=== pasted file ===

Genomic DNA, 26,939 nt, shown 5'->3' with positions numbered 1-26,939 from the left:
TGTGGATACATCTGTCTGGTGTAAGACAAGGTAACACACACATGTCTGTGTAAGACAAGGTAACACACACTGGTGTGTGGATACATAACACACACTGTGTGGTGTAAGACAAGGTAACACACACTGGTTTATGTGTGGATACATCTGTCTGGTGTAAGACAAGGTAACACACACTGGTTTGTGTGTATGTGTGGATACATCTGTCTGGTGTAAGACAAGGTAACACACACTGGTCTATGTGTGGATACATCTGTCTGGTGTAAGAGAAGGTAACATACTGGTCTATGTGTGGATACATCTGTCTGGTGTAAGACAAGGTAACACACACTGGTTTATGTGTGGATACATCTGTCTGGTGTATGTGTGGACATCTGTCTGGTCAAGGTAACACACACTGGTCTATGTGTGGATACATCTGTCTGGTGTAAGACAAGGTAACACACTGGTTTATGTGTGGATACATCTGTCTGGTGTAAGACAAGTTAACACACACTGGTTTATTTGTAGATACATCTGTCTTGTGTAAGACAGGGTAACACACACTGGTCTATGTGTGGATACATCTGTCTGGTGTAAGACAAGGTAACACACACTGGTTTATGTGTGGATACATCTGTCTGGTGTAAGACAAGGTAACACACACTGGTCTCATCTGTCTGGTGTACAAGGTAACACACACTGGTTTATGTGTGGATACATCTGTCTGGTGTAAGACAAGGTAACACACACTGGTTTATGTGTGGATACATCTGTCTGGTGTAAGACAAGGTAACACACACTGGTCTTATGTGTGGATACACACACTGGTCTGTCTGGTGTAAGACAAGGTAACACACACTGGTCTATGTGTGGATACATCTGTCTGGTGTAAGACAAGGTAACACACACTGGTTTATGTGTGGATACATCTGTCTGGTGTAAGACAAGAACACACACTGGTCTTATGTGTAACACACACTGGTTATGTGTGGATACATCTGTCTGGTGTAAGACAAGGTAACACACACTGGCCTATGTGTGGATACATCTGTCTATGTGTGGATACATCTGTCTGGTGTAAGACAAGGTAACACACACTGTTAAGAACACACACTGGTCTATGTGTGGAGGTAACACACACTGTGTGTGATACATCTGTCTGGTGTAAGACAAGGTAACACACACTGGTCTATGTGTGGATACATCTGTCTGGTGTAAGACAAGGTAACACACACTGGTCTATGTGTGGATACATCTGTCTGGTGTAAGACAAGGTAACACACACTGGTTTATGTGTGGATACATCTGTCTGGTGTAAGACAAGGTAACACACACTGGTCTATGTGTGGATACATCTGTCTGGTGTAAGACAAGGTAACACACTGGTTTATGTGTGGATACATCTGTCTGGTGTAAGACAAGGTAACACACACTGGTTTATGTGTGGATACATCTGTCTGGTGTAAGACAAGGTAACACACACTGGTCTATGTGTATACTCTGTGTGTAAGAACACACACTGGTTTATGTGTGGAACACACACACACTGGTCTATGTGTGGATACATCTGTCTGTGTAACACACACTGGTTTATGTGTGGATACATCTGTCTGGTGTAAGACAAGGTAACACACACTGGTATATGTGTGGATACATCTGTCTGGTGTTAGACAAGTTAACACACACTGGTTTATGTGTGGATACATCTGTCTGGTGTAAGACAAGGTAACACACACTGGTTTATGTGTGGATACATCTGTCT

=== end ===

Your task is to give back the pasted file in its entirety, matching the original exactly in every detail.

Genomic DNA, 26,939 nt, shown 5'->3' with positions numbered 1-26,939 from the left:
TGTGGATACATCTGTCTGGTGTAAGACAAGGTAACACACACATGTCTGTGTAAGACAAGGTAACACACACTGGTGTGTGGATACATAACACACACTGTGTGGTGTAAGACAAGGTAACACACACTGGTTTATGTGTGGATACATCTGTCTGGTGTAAGACAAGGTAACACACACTGGTTTGTGTGTATGTGTGGATACATCTGTCTGGTGTAAGACAAGGTAACACACACTGGTCTATGTGTGGATACATCTGTCTGGTGTAAGAGAAGGTAACATACTGGTCTATGTGTGGATACATCTGTCTGGTGTAAGACAAGGTAACACACACTGGTTTATGTGTGGATACATCTGTCTGGTGTATGTGTGGACATCTGTCTGGTCAAGGTAACACACACTGGTCTATGTGTGGATACATCTGTCTGGTGTAAGACAAGGTAACACACTGGTTTATGTGTGGATACATCTGTCTGGTGTAAGACAAGTTAACACACACTGGTTTATTTGTAGATACATCTGTCTTGTGTAAGACAGGGTAACACACACTGGTCTATGTGTGGATACATCTGTCTGGTGTAAGACAAGGTAACACACACTGGTTTATGTGTGGATACATCTGTCTGGTGTAAGACAAGGTAACACACACTGGTCTCATCTGTCTGGTGTACAAGGTAACACACACTGGTTTATGTGTGGATACATCTGTCTGGTGTAAGACAAGGTAACACACACTGGTTTATGTGTGGATACATCTGTCTGGTGTAAGACAAGGTAACACACACTGGTCTTATGTGTGGATACACACACTGGTCTGTCTGGTGTAAGACAAGGTAACACACACTGGTCTATGTGTGGATACATCTGTCTGGTGTAAGACAAGGTAACACACACTGGTTTATGTGTGGATACATCTGTCTGGTGTAAGACAAGAACACACACTGGTCTTATGTGTAACACACACTGGTTATGTGTGGATACATCTGTCTGGTGTAAGACAAGGTAACACACACTGGCCTATGTGTGGATACATCTGTCTATGTGTGGATACATCTGTCTGGTGTAAGACAAGGTAACACACACTGTTAAGAACACACACTGGTCTATGTGTGGAGGTAACACACACTGTGTGTGATACATCTGTCTGGTGTAAGACAAGGTAACACACACTGGTCTATGTGTGGATACATCTGTCTGGTGTAAGACAAGGTAACACACACTGGTCTATGTGTGGATACATCTGTCTGGTGTAAGACAAGGTAACACACACTGGTTTATGTGTGGATACATCTGTCTGGTGTAAGACAAGGTAACACACACTGGTCTATGTGTGGATACATCTGTCTGGTGTAAGACAAGGTAACACACTGGTTTATGTGTGGATACATCTGTCTGGTGTAAGACAAGGTAACACACACTGGTTTATGTGTGGATACATCTGTCTGGTGTAAGACAAGGTAACACACACTGGTCTATGTGTATACTCTGTGTGTAAGAACACACACTGGTTTATGTGTGGAACACACACACACTGGTCTATGTGTGGATACATCTGTCTGTGTAACACACACTGGTTTATGTGTGGATACATCTGTCTGGTGTAAGACAAGGTAACACACACTGGTATATGTGTGGATACATCTGTCTGGTGTTAGACAAGTTAACACACACTGGTTTATGTGTGGATACATCTGTCTGGTGTAAGACAAGGTAACACACACTGGTTTATGTGTGGATACATCTGTCT